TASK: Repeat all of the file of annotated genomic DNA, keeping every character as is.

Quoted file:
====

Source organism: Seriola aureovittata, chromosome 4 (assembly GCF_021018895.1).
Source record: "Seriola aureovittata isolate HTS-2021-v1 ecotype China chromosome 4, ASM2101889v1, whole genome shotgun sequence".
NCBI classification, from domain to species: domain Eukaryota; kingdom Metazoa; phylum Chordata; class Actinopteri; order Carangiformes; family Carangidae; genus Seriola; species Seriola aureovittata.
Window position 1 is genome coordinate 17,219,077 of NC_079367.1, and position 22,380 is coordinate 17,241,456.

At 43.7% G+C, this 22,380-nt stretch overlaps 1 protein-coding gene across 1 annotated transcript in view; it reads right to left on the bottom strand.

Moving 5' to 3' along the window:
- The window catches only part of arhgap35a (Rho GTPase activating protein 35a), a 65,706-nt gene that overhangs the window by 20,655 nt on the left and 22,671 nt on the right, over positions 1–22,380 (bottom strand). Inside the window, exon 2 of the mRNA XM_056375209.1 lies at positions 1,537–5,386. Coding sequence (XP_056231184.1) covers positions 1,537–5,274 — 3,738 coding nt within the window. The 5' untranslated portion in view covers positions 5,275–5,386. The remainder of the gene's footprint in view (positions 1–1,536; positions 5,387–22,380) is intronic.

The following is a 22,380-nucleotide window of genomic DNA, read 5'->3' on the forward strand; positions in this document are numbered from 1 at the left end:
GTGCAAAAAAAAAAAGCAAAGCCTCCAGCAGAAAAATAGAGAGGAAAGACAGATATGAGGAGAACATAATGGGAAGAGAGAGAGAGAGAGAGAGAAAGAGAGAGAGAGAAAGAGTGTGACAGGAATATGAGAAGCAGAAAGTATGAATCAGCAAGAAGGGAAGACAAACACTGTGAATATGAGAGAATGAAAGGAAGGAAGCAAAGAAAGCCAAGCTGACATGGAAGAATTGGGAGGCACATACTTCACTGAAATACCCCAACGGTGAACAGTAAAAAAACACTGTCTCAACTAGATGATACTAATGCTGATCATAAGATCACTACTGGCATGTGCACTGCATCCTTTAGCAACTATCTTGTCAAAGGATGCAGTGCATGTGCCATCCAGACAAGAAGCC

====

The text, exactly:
Source organism: Seriola aureovittata, chromosome 4 (assembly GCF_021018895.1).
Source record: "Seriola aureovittata isolate HTS-2021-v1 ecotype China chromosome 4, ASM2101889v1, whole genome shotgun sequence".
NCBI classification, from domain to species: domain Eukaryota; kingdom Metazoa; phylum Chordata; class Actinopteri; order Carangiformes; family Carangidae; genus Seriola; species Seriola aureovittata.
Window position 1 is genome coordinate 17,219,077 of NC_079367.1, and position 22,380 is coordinate 17,241,456.

At 43.7% G+C, this 22,380-nt stretch overlaps 1 protein-coding gene across 1 annotated transcript in view; it reads right to left on the bottom strand.

Moving 5' to 3' along the window:
- The window catches only part of arhgap35a (Rho GTPase activating protein 35a), a 65,706-nt gene that overhangs the window by 20,655 nt on the left and 22,671 nt on the right, over positions 1–22,380 (bottom strand). Inside the window, exon 2 of the mRNA XM_056375209.1 lies at positions 1,537–5,386. Coding sequence (XP_056231184.1) covers positions 1,537–5,274 — 3,738 coding nt within the window. The 5' untranslated portion in view covers positions 5,275–5,386. The remainder of the gene's footprint in view (positions 1–1,536; positions 5,387–22,380) is intronic.

The following is a 22,380-nucleotide window of genomic DNA, read 5'->3' on the forward strand; positions in this document are numbered from 1 at the left end:
GTGCAAAAAAAAAAAGCAAAGCCTCCAGCAGAAAAATAGAGAGGAAAGACAGATATGAGGAGAACATAATGGGAAGAGAGAGAGAGAGAGAGAGAAAGAGAGAGAGAGAAAGAGTGTGACAGGAATATGAGAAGCAGAAAGTATGAATCAGCAAGAAGGGAAGACAAACACTGTGAATATGAGAGAATGAAAGGAAGGAAGCAAAGAAAGCCAAGCTGACATGGAAGAATTGGGAGGCACATACTTCACTGAAATACCCCAACGGTGAACAGTAAAAAAACACTGTCTCAACTAGATGATACTAATGCTGATCATAAGATCACTACTGGCATGTGCACTGCATCCTTTAGCAACTATCTTGTCAAAGGATGCAGTGCATGTGCCATCCAGACAAGAAGCC